The Saudi-led coalition has been at war with Houthi since March 2015, when the Houthi militants forced the internationally recognized government of President Abed Rabbo Mansour Hadi into exile. Saudi-led coalition had started the military campaign in order to restore the Hadi government.
From then onwards, Houthi had fired dozens of missiles across the border into the border towns inside Saudi Arabia, causing casualties among local residents. More recently, the militants have taken the assault on Saudi Arabia one step forward by firing two ballistic missiles – in two successive months – right at the capital of Saudi Arabia.
The Houthi militants, who enjoy the backing of Saudi Arabia’s regional foe Iran, fired a ballistic missile, the Burkan-2, at the King Khaled Airport in Riyadh on November 4. The missile, which posed an imminent threat to the civilians in and around the airport, was fortunately intercepted by Saudi Air Defence Forces.
On December 14, the US Ambassador to the UN, Nikki Haley, presented “concrete evidence” of Iran’s involvement behind the missile attack aimed at the civilian populated area in Riyadh. She stood in front of a short-range ballistic missile, which she said was an Iranian-made missile sent to the Houthi militants, who later fired it at Riyadh on November 4.
After the Houthi militants fired the Burkan-2 missile at Riyadh’s airport, the Saudi-led coalition tightened its blockade on the Yemeni territories held by the Houthi militants in response to the attack, saying the coalition wanted to halt the smuggling of weapons from Iran.
In early-December, the Houthi militants claimed that they fired a missile at an under-construction nuclear plant in the United Arab Emirates (UAE), which is part of the Saudi-led coalition battling the militant group in Yemen. The UAE, however, denied the claim.
When the coalition tightened the blockade following November 4 missile attack, the UN warned that the restrictions could trigger “the largest famine the world has seen for many decades”. The coalition later eased its restrictions marginally, allowing humanitarian aid to be delivered to Houthi-controlled ports and airports.
Despite the gesture shown from a humanitarian angle, Saudi Arabia once again was attacked with another missile from beyond its borders. Houthi militants fired a ballistic missile at Riyadh on December 19, making it their second effort to fire missiles at civilian populated area in Riyadh.
Indeed, Saudi-led coalition’s spokesperson said that the latest missile was directed indiscriminately towards civilian and populated areas in the south of Riyadh, though the missile had been intercepted by a US-made Patriot missile before it could cause any casualty to any civilians.
However, the main Houthi spokesperson said that the missile was fired towards a meeting of the Saudi leadership at the Al-Yamama Royal Palace in Riyadh to mark the 1000 days of the ongoing Yemen war. The meeting was expected to be attended by, among other, the Crown Prince Mohammed-bin-Salman.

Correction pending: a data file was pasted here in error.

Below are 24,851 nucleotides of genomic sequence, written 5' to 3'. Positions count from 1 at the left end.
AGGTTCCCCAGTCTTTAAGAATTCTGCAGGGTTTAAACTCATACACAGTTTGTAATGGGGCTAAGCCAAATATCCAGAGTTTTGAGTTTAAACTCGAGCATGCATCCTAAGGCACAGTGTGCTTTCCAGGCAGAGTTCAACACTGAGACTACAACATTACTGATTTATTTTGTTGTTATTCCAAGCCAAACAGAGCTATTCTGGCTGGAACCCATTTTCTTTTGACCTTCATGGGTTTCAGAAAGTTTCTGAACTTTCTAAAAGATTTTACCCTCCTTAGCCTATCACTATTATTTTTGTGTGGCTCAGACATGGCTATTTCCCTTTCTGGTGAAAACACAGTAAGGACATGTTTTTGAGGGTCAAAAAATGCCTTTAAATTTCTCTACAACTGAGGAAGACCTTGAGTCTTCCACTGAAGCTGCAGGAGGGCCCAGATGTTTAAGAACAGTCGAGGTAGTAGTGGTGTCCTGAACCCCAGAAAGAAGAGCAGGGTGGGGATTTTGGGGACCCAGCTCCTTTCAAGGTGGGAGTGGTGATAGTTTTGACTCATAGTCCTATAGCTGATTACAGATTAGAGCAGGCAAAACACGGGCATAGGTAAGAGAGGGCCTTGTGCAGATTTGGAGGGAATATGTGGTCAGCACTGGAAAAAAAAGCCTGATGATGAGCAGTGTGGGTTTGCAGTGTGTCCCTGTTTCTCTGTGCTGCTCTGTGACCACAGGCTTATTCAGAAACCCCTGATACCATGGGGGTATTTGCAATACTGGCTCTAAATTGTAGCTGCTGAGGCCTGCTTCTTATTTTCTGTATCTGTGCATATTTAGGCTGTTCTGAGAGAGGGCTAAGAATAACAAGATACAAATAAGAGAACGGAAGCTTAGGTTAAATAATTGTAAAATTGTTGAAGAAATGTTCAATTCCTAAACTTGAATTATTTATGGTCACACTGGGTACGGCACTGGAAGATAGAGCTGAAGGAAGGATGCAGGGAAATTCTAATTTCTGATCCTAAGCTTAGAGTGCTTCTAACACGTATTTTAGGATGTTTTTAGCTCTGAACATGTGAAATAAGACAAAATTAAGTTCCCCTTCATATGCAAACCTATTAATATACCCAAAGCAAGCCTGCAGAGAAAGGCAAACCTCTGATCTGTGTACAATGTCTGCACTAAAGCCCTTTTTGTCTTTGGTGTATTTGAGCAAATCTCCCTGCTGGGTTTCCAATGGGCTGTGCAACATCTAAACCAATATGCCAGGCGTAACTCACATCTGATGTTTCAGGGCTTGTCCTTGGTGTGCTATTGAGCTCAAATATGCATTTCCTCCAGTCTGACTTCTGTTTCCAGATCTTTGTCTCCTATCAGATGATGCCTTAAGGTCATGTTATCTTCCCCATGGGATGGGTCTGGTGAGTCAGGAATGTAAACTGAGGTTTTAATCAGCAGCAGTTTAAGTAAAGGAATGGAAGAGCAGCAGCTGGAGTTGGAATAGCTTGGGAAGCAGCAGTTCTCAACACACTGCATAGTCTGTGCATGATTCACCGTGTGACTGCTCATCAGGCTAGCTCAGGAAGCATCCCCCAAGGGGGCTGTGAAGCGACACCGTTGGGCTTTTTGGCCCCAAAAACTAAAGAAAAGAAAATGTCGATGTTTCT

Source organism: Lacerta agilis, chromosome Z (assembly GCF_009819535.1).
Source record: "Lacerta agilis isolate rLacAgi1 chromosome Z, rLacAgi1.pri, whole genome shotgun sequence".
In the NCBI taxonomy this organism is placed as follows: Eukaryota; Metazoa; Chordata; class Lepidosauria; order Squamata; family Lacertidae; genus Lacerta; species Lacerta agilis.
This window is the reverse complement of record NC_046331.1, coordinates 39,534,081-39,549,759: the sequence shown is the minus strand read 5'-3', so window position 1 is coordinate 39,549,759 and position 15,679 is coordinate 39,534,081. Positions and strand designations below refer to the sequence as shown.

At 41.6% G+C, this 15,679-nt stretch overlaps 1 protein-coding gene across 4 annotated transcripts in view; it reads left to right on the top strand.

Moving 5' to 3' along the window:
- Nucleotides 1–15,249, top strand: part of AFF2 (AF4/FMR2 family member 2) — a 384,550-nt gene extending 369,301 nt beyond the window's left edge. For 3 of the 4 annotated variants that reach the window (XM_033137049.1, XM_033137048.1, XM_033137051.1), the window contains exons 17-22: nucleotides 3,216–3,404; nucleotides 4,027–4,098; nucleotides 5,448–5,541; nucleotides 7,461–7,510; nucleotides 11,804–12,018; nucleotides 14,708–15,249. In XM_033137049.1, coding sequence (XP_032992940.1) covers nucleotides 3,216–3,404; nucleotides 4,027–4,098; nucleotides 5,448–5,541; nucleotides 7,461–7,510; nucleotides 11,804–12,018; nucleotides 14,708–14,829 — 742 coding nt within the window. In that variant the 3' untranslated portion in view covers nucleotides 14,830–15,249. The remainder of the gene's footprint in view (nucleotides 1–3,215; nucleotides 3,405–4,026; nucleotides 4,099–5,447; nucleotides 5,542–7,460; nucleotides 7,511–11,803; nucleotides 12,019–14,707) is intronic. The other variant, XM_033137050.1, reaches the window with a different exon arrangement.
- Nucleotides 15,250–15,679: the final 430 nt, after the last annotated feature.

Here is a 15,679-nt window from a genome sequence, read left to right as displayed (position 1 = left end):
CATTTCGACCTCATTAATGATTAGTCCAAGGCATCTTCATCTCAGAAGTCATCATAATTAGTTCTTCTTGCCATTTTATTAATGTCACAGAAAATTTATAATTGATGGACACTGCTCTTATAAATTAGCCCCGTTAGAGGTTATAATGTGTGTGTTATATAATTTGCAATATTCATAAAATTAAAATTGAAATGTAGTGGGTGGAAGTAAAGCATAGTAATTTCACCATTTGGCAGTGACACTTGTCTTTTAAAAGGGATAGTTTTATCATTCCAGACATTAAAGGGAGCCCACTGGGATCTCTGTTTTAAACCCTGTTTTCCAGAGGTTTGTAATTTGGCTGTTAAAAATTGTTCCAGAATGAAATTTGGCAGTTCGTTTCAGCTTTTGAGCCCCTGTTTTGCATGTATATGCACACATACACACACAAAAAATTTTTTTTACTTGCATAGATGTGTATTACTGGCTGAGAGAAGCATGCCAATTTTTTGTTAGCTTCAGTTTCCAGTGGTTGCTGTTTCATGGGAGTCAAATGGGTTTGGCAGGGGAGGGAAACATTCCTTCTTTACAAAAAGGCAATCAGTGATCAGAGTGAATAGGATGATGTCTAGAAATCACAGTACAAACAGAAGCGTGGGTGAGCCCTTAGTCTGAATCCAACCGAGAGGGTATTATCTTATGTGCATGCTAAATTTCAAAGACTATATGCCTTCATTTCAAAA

Following the missile attack on December 19 – Anwar Gargash, minister of state for foreign affairs of the UAE – tweeted that the necessity of military operation against the Houthi becomes clear with every Iranian-missile fired by the Houthi militants against civilian targets.
The latest missile attack on December 19 could compel the Saudi-led coalition to tighten the blockade once again. After the attack, already the coalition’s spokesperson accused the Houthi militants of using humanitarian entry points to import missiles from Iran.
Though blockade causes shortages of essential non-military supplies, lifting it ensures the Houthi militants get more missiles to fire at the population centres in the Gulf States, killing many civilians each time if missile-interception attempt fails.
Therefore, despite the sharp UN warnings that the Saudi-led coalition’s blockade on Yemen could trigger the largest famine the world has seen for many decades, Houthi’s missile attacks to Riyadh’s populated airport and residential area give some credence to the blockade. Easing the blockade primarily helps smuggling of weapons, including missiles from Iran, into Houthi-held Yemeni territories.
Re-examining whom to blame for humanitarian crisis
Though a number of media outlets and foreign ministries of European countries have put the ‘primary’ blame on the Saudi-led coalition’s actions for the humanitarian crisis in Yemen, there should be a re-examination as to whether the coalition is primarily responsible for such crisis.
Had the Houthi militants not targeted Riyadh’s civilian populated airport and residential area and the bordering areas between Saudi-Yemen borders, there would have been no necessity for the coalition to tighten the blockade.
More importantly, had the Houthi not occupied the capital of an independent state (Sanaa in Yemen), there would have been no justification – at the first place – for the coalition to wage a war to restore an internationally recognised government of Yemeni President Mansour Hadi.